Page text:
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    If you can't be with the guy when he tracks, hopefully you can get him to really listen to his takes before he sends them to you and get him to understand what's a good take and what isn't. Like others have said, mic technique is paramount in this. You can have bad vocal technique and still get a great take, as long as the mic technique is there. Unless you want to spend hours automating volume/compression levels.

    I'll drive myself crazy doing take after take of my own vocals just to make sure it's consistent in the delivery all the way through the take because I don't want to spend all that time automating stuff. I've got zero 'rules' regarding what I should or shouldn't do to them because it's all within the context of how every other instrument sounds and where they sit in the mix. I'm constantly messing with input levels because one take I might be belting something out and another I might be right on top of the mic, practically whispering. I don't EQ much, I think I've had more success using CLA-Vocals to take care of the EQ side of things, which just allows for Bass/Treble adjustments and a few effects. I seem to get everything I need out of that. Once I got an SM7B I found I was doing a LOT less EQ'ing than I was with a 57 or a 58. I used to have a hard time getting the grit/distortion in my voice to come through properly, but the 7B rectified that in a major way.

    I prefer to track with all the effects on my voice. Like Greg was saying, it allows me to play off delays so I'm not tweaking those down the road. Much like the same way I play WITH the delay on my guitar; knowing when to end a note to let the delay come through and whatnot.

    If I'm having a hard time getting the vocals to sit within the track, if it sounds buried when I lower the volume of the vocals, I can usually get around it by adding in a bit of high's and sucking out some lows and vice versa. That kind of stuff is more dependent on the singer's voice though, so what works for me might not work for other people.
    "It's ONE WHOLE MILLIMETER"

  9. #15


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    Quote Originally Posted by Rev Drucifer View Post

    I prefer to track with all the effects on my voice. Like Greg was saying, it allows me to play off delays so I'm not tweaking those down the road. Much like the same way I play WITH the delay on my guitar; knowing when to end a note to let the delay come through and whatnot.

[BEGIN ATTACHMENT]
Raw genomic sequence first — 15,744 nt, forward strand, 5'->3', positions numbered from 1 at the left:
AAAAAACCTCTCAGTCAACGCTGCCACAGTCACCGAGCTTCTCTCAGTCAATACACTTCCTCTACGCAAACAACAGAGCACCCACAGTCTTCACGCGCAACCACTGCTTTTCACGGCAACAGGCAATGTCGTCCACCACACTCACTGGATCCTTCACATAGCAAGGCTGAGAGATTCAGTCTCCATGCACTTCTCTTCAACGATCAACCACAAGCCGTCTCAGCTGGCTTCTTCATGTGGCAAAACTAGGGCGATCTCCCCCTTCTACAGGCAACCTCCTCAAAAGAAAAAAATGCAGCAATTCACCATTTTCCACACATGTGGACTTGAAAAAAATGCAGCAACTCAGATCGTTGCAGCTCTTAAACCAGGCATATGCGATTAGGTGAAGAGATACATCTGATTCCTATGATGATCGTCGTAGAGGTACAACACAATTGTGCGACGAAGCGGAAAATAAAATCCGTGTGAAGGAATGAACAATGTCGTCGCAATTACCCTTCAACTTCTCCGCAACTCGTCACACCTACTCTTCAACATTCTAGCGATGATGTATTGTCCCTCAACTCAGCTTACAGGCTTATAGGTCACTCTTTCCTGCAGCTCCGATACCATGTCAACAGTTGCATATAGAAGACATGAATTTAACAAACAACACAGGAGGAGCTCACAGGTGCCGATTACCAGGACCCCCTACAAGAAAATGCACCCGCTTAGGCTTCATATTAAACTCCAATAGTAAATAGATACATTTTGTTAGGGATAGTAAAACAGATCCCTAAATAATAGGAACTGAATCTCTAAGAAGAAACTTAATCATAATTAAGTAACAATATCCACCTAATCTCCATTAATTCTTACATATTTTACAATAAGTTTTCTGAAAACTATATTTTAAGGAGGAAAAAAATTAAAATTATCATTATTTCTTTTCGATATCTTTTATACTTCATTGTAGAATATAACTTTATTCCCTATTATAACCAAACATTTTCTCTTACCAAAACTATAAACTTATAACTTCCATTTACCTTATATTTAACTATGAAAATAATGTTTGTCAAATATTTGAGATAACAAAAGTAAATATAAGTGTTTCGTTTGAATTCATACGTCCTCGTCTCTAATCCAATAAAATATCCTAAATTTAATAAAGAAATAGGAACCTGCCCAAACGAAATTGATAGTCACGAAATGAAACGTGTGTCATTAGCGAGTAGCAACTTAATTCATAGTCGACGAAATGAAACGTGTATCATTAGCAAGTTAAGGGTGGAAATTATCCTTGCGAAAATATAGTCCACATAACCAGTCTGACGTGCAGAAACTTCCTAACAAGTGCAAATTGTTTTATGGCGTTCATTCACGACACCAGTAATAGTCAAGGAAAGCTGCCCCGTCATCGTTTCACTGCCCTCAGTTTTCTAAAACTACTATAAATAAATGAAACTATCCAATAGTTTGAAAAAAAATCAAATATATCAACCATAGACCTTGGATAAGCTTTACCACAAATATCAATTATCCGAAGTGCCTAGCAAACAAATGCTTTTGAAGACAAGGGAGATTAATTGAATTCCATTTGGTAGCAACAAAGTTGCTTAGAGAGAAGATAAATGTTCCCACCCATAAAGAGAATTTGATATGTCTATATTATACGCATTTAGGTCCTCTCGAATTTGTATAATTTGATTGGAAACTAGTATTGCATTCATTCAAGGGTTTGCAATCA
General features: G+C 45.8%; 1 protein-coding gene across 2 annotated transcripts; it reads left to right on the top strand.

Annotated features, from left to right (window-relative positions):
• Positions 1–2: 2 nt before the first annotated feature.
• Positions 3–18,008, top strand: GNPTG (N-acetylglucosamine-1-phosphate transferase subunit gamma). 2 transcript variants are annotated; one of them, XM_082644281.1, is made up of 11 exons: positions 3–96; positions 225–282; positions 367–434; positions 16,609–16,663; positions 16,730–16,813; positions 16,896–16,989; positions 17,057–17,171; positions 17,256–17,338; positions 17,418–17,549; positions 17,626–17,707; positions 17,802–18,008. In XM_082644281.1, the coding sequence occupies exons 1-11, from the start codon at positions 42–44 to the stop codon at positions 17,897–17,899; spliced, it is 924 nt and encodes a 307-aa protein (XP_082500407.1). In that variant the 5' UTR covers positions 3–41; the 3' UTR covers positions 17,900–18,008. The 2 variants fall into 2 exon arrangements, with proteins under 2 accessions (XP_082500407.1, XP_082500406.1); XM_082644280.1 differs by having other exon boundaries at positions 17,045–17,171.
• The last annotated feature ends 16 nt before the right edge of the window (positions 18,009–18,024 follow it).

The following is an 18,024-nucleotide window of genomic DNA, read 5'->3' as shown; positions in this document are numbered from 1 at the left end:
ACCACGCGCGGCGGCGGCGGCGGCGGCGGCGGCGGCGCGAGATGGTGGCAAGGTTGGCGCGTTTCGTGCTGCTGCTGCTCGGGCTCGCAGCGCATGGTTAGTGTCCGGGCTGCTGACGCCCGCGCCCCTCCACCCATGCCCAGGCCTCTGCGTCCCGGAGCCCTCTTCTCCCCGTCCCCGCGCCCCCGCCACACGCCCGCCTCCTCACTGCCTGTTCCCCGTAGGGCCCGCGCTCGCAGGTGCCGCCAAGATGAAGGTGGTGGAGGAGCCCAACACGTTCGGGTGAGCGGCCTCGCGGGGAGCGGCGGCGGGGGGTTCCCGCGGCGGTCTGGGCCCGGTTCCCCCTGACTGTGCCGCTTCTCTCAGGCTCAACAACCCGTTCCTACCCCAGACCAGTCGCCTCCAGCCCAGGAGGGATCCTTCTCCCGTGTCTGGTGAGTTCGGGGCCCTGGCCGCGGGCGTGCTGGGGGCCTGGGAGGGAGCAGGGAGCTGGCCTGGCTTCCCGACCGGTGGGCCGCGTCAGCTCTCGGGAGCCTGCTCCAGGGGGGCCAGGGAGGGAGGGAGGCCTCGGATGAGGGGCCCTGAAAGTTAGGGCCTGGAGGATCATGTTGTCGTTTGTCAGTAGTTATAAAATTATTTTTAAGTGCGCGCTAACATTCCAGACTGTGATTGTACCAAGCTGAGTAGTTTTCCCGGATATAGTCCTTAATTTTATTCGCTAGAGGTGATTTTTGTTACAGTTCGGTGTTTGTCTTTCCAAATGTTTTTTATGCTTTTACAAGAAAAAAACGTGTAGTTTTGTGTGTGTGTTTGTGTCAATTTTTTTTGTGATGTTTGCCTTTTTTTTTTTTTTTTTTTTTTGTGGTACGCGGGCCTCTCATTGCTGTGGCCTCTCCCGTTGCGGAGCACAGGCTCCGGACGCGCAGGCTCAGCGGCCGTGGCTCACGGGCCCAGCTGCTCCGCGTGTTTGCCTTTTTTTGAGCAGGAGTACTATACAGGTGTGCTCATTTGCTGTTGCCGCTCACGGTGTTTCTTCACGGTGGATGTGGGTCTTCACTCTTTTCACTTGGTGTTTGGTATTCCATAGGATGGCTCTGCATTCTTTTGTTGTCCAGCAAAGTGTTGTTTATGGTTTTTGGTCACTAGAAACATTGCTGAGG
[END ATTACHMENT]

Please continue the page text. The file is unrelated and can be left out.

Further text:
Yeah, there is definitely a difference between playing with delay and playing off a delay. Good guitarists and vocalists know how to sync up with it with phrasing and vibrato. If they tracked with a delay, you have to pay attention to BPM and delay note value to get the best sound. If you just use a stock delay with the same milliseconds you use on everything it can be less than optimal.

    The most overbearingly obvious example of this is the intro of "Welcome to the Jungle". But a lot of good vocalists specifically play off the delay they are using, so you should really use the same values.

    Probably the best metal example of a dude who sings with a "signature" effect he knows how to play off of is Chuck Billy. Anything from Low up to Brotherhood of the Snake, there's clever vocal production going on. There's actually a preset in Toontracks EZ Mix2 based on what Andy Sneap uses on the Testament albums he did. Although buying the EZ Mix 2 suite and buying the add ons might be a little excessive for a single effect.

    Actually one of the best examples I can think of. Most of Chuck Billys vocals are so cleverly done you don't even necessarily realize what is going on there.

    http://<a href="https://www.youtube....vUcLcqwSzw</a>

    Also, using more than one delay is pretty standard. There's usually a second one for less dense parts or slower parts where the repeats are more prominent. A lot of metal records have a delay with super prominent repeats going that might be used on a single line or a single word.

  10. #16


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    It's definitely not a one size fits all sort of things. Singers usually have something dialed in specifically to suit them. You see it on a lot of 80s thrash bands, where their newer material has vocals way fucking better than the old stuff.

    Not Testament of course, Chuck Billy is always amazing.

    But Overkill comes immediately to mind. The FX he's using on Ironbound suit him a lot better than what was on the older stuff. If you compare Ironbound and Taking Over it's hugely noticeable how much of a difference having effects that suit the singer makes. Instead of a one size fits all setting that's "generally good".

    Peter Tagtgren is another super obvious example, though he's not really a singer. It's not exactly subtle, but that dude definitely knows how to supplement his vocals with FX.

    His vocals are *extremely* produced (though it varies album to album) but he has a specific sound (he does production too for his own shit) that is dialed in to suit him that most people like if they like that style.